REFRIGERATOR WATER VALVE
This section of the icemaker repair guide talks about the feeler arm. If the water valve is bad, the icemaker can’t make ice. If you have an icemaker with an electronic head (icemakers that are in most refrigerators not made by GE) you will have holes that are marked T, V, L, H, M and N. What you want to do is make a jumper wire (just a wire about 4 in. long skinned about ¾ on each end) now insert on end of your jumper wire in the V hole and the other in the L hole. If you did this properly, the water valve should come on. If it doesn’t come on, replace valve and look to see if the fill tube (the tube that the water comes in the icemaker) is stopped up with ice. If it is you still need to replace valve because its what caused the tube to stop up.
But first you need to clean out the fill tube. You do this by pulling the tube out the back of the refrigerator (some just pull out, some twist out, some have screws) then you can get the ice out with hot water.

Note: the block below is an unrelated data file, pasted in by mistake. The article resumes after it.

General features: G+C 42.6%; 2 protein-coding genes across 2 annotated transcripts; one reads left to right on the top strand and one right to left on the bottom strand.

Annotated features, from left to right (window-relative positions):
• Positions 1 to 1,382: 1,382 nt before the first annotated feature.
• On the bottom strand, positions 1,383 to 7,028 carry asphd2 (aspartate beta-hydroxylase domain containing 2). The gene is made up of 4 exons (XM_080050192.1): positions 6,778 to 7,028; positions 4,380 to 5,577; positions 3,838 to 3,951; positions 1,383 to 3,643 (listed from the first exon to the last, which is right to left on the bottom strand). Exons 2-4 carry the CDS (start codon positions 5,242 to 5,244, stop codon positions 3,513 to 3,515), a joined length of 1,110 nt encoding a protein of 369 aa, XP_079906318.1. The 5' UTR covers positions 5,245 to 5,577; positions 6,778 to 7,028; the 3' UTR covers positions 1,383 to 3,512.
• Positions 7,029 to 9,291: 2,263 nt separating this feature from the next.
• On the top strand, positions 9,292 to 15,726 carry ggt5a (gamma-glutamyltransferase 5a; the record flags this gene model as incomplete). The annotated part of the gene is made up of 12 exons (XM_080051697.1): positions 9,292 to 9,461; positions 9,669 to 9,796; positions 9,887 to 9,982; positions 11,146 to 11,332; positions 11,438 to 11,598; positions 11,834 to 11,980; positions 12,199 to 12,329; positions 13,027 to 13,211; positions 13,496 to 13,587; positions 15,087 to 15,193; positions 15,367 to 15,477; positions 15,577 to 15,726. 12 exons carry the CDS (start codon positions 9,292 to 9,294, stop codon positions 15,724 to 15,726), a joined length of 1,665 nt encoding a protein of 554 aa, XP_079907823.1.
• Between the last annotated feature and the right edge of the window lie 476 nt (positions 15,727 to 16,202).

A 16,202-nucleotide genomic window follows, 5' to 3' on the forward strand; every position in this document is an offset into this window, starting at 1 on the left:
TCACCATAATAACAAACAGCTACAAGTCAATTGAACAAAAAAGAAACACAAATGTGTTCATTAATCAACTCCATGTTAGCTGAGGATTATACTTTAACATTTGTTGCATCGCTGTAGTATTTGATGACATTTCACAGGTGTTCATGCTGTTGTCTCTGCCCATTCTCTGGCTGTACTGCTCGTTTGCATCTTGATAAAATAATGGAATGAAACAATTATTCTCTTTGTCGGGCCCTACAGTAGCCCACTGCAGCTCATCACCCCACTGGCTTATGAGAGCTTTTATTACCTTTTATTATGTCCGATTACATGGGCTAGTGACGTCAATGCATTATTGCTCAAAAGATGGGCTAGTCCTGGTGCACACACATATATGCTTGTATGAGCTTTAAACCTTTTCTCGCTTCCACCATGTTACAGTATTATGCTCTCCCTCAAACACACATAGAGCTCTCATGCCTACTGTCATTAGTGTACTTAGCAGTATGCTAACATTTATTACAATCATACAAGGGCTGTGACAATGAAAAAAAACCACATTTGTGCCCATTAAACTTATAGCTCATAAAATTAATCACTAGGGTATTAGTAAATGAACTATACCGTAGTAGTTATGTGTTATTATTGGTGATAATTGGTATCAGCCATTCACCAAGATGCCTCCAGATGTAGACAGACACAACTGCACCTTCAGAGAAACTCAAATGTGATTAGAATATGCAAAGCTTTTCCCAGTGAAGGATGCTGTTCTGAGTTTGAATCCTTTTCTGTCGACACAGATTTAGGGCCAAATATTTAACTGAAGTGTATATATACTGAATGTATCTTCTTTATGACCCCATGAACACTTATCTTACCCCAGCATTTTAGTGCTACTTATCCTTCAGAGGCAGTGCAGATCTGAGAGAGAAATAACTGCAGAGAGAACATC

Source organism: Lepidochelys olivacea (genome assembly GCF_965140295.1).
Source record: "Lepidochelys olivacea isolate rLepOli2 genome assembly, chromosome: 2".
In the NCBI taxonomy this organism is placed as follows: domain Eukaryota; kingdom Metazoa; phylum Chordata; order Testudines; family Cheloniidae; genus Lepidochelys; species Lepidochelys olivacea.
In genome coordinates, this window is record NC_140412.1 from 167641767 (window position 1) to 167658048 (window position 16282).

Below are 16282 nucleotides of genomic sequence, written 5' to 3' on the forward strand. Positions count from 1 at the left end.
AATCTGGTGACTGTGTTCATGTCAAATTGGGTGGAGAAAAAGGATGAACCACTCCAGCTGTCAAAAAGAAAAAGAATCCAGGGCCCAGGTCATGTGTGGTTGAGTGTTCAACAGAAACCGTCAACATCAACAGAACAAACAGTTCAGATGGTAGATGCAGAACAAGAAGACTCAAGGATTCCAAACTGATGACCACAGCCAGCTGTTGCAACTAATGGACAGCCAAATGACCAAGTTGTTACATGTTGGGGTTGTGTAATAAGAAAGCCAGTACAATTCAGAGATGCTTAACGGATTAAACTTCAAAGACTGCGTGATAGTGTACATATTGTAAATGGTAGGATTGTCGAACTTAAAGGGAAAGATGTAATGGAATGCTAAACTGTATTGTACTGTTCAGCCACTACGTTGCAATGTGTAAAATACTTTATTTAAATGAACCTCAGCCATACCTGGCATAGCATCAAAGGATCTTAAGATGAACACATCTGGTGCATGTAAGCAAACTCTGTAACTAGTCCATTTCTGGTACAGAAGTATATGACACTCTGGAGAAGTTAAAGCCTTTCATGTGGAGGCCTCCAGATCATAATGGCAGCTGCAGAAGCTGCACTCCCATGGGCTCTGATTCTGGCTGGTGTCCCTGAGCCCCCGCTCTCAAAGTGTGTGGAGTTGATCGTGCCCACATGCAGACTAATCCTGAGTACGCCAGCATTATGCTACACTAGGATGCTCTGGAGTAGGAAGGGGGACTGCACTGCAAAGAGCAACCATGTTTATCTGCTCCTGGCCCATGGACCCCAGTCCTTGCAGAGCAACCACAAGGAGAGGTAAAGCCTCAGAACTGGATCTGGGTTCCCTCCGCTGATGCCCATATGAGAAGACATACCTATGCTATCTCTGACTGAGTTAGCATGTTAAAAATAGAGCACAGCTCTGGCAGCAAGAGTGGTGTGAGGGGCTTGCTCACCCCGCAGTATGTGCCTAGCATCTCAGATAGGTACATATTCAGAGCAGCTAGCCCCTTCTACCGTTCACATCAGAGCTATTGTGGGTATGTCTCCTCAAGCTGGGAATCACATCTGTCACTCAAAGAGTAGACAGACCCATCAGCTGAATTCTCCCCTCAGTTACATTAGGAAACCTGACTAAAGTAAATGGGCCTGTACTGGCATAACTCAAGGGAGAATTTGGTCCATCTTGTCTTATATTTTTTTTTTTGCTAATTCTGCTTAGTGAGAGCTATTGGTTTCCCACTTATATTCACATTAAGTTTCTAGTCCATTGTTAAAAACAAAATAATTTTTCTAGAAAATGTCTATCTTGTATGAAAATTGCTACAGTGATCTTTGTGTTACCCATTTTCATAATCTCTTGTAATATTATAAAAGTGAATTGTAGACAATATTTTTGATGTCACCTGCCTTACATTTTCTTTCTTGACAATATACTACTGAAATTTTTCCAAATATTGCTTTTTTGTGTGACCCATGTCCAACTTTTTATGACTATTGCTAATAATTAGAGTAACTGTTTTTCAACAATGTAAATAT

If the water does come on when you put the jumper wire in, pull the jumper wire out and the water should stop and if the water doesn’t stop, replace valve.
If you don’t have an icemaker that has an electronic head, you will need to jump-start the icemaker click here to find out how. After you jump-start it, it should start going through the cycles. If there is any ice in the icemaker it will dump it. (Hint: if there is ice in the icemaker, the water valve is not bad) After it dumps, the valve will come on. If the icemaker completes the cycle and does not run water, replace valve. Don’t forget to check the fill tube I talked about above. Water valves can be found at AppliancePartsPros.com.